Play Live Radio
Next Up:
Available On Air Stations

A Number Of Heads Of State Are Absent At This Year's World Economic Forum


This week, a sleepy ski village in Switzerland is the stomping ground of the global elite. We are talking Davos. We are talking the annual World Economic Forum where corporate titans rub shoulders with political leaders. This year, though, a number of heads of state are no-shows because of trouble at home. And that includes President Trump. NPR's Gregory Warner, though, has managed to make it to Davos. He's on the line now. Hey, Gregory, how are you holding up?

GREGORY WARNER, BYLINE: Well, it's freezing cold. At least, I have my crampons, like every other delegate here has been issued. It's what they call ice spikes so we don't slip on the icy sidewalks.

KELLY: (Laughter) I want to dive in and start in an unusual way. I rarely begin our coverage of a gathering by describing who's not there, but there's a whole lot of important names who are not there at Davos this year.

WARNER: Definitely. And President Trump is definitely not the only no-show. You have the French president who canceled because of the yellow vest protests Theresa May, British prime minister, is not here. She's dealing with the fallout over the failed Brexit vote. And Justin Trudeau of Canada is not coming because he was criticized for spending too much money at Davos last year. You know, it says something that all these leaders are cancelling because of anti-elite sentiments in their own countries.

KELLY: President Trump says he canceled because of the shutdown. He pulled the whole U.S. delegation out. What has been the reaction to that absence?

WARNER: Well, the U.S.-China relationship is definitely talked about a lot here at Davos. It matters so much to so many smaller countries and to Europe. But there has been a kind of tit for tat playing out between the U.S. and China right here at Davos. And it started yesterday when the secretary of state, Mike Pompeo, was beamed in by Videotron from D.C. to Davos, and he said, look; the U.S. trade relationship with China has to be balanced. He used the word rebalanced. He said, look; Chinese companies are free to work in the U.S. undisturbed.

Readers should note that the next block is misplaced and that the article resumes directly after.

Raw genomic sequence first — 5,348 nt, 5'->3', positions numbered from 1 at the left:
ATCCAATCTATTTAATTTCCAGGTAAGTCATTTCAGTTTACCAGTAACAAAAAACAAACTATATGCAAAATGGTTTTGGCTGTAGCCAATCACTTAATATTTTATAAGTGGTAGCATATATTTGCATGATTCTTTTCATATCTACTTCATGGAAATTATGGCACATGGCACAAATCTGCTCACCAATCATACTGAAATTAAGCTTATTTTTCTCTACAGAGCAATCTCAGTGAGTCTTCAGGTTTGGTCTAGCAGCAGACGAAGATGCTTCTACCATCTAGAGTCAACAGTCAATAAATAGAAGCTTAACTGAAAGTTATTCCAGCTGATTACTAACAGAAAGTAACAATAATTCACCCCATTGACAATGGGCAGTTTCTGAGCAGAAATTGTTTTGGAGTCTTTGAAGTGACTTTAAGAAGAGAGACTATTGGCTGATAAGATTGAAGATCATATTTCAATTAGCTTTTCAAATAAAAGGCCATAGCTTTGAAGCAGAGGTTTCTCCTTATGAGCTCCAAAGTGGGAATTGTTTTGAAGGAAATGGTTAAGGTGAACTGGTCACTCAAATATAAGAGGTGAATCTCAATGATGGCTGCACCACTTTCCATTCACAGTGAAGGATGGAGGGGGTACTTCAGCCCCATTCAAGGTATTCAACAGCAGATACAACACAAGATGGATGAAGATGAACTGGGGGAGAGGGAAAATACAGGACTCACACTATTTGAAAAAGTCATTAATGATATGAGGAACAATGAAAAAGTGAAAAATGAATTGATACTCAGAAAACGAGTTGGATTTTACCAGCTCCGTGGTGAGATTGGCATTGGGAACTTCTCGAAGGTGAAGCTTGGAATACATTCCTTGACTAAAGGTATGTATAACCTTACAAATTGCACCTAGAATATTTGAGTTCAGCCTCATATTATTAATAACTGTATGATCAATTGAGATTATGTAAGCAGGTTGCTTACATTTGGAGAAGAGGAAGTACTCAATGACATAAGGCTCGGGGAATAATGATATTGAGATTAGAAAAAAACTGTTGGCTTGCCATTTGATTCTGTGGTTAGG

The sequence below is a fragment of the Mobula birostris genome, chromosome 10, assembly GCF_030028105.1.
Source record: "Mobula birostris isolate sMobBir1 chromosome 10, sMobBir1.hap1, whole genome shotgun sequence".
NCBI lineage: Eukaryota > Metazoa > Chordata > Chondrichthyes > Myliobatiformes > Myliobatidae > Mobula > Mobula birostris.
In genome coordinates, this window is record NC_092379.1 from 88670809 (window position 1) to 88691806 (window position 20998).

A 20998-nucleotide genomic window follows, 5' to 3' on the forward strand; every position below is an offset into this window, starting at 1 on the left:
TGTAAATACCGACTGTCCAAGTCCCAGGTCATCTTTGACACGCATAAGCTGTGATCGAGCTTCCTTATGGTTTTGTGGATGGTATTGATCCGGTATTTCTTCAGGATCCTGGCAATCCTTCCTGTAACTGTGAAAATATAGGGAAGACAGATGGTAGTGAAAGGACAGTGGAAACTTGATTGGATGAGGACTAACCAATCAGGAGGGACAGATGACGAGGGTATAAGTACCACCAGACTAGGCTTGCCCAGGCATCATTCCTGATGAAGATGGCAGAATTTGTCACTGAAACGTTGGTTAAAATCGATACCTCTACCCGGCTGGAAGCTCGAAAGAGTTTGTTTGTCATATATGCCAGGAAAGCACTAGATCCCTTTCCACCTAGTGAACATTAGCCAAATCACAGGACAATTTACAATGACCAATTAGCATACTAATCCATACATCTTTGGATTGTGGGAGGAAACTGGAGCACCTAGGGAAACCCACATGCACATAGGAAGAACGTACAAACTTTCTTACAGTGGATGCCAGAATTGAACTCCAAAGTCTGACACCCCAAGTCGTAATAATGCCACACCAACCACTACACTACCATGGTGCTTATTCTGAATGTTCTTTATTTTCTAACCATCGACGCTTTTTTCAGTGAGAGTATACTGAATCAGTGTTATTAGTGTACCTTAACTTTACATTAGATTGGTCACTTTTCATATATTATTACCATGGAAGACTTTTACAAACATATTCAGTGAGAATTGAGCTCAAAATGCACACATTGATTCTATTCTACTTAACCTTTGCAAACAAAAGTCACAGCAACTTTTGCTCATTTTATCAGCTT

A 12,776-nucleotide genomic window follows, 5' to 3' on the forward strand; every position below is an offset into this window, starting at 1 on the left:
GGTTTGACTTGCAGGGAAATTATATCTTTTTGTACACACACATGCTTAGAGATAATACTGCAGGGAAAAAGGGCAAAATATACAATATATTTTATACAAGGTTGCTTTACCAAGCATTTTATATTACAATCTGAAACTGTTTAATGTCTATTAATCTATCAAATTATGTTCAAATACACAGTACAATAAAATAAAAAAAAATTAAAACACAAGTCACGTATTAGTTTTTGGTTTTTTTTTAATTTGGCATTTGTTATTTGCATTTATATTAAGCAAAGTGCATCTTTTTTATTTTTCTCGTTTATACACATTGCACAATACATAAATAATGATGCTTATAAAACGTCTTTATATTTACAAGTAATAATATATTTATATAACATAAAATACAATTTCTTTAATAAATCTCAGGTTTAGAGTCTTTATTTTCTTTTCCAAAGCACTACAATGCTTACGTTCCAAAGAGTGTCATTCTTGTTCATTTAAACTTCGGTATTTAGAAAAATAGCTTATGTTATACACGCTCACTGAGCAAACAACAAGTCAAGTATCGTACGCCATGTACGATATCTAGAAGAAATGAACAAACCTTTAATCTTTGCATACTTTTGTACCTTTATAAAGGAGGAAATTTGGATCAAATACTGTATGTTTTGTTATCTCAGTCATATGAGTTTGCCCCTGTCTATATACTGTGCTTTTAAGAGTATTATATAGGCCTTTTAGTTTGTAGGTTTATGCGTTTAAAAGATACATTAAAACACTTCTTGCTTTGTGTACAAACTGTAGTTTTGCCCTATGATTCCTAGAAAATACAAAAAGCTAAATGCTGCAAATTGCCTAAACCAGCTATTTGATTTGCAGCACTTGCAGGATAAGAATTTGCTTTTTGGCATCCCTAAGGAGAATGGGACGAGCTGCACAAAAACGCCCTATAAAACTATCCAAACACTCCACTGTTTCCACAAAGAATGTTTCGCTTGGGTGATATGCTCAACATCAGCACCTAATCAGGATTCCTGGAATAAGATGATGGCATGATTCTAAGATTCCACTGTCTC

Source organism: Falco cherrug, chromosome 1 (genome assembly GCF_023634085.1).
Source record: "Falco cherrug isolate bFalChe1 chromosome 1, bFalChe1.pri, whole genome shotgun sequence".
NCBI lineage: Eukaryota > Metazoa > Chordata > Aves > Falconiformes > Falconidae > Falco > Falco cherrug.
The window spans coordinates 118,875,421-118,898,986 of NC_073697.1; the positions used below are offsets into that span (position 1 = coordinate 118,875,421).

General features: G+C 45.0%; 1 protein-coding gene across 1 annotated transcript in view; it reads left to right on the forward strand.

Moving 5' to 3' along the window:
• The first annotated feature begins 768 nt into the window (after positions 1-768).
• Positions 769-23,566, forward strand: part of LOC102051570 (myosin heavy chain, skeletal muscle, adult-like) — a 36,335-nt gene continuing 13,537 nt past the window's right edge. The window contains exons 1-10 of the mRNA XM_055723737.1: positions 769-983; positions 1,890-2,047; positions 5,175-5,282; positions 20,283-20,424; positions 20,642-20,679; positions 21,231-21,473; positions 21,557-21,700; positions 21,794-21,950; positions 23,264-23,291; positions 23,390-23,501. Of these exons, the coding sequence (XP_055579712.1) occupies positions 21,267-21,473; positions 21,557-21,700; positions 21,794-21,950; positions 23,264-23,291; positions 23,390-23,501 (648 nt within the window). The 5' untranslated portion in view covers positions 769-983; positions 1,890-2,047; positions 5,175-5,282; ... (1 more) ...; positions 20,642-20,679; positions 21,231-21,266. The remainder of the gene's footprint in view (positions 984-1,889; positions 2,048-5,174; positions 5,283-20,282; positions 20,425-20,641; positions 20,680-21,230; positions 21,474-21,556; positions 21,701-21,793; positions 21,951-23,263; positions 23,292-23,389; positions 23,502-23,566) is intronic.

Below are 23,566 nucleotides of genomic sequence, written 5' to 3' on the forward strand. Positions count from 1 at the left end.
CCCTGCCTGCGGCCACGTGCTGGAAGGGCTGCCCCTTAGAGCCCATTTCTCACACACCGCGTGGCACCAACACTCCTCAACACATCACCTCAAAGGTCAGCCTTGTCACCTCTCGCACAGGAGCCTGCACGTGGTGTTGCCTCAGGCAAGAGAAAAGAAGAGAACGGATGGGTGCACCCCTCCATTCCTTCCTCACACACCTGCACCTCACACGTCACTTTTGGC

MIKE POMPEO: American companies should be permitted to do that as well without having to have a mechanism by which the technology that they're providing will be forced to be transferred.

WARNER: Now, today, the vice president of China, Wang Qishan, forcefully responded to that. First, he uses the exact same word. He said that there should be a rebalancing, but it should be that China assumes its rightful place in the world. And then he talked about the theft of intellectual property, technological know-how. He said in every market there's going to be some level of theft, and to call for no theft would be idealistic. And it sounded definitely like he was saying, look; if you want to do business in China, you got accept some level of thievery.

KELLY: And I'm sorry, but I'm hung up on this image, Gregory. The vice president of China was there in person, but Secretary Pompeo beamed in and - what? - was on, like, a giant screen in the middle of this?

WARNER: It was a little Big Brother-ish. I mean, yeah, it was a giant, giant Videotron screen in a room of thousands of people.

KELLY: We should note Davos, I mean, the heart of it is - it's a celebration of free trade. What were other world leaders saying there, you know, about that and about the U.S.-China trade spat that we're watching play out?

WARNER: Yeah. It's a celebration of global cooperation, right? But this year, it felt like every world leader who addressed the crowd was kind of talking about that they have their own style of capitalism. So Angela Merkel of Germany said that European capitalism is different than American and Chinese systems because it cares about the privacy of the individual. And then New Zealand Prime Minister Jacinda Ardern, youngest female head of state in the world, she said that what's different about her government system that she wants to put in is that they're going to care not just about economic health of its citizens but their societal well-being. And, you know, it felt like honestly globalization 4.0, which is the theme of this Davos this year, is all about - I don't know - defending your own turf.

KELLY: NPR's Gregory Warner reporting from a different kind of Davos in Switzerland this year. Thanks so much, Gregory.

WARNER: Thanks, Mary Louise.

KELLY: And Gregory Warner is host of NPR's podcast Rough Translation. Transcript provided by NPR, Copyright NPR.

Gregory Warner
Gregory Warner is the host and creator of NPR's Rough Translation, a podcast that tells stories from far off places that hit close to home. Whether interviewing Ukrainians about the use of jokes on war's front lines, a Japanese apology broker navigating different cultural meanings of the word "sorry" or a German dating coach helping a Syrian refugee find love, Warner's storytelling approach takes us out of our echo chambers. Rough Translation has received multiple awards from the Overseas Press Club and was named one of the New York Times' top ten podcasts of 2021.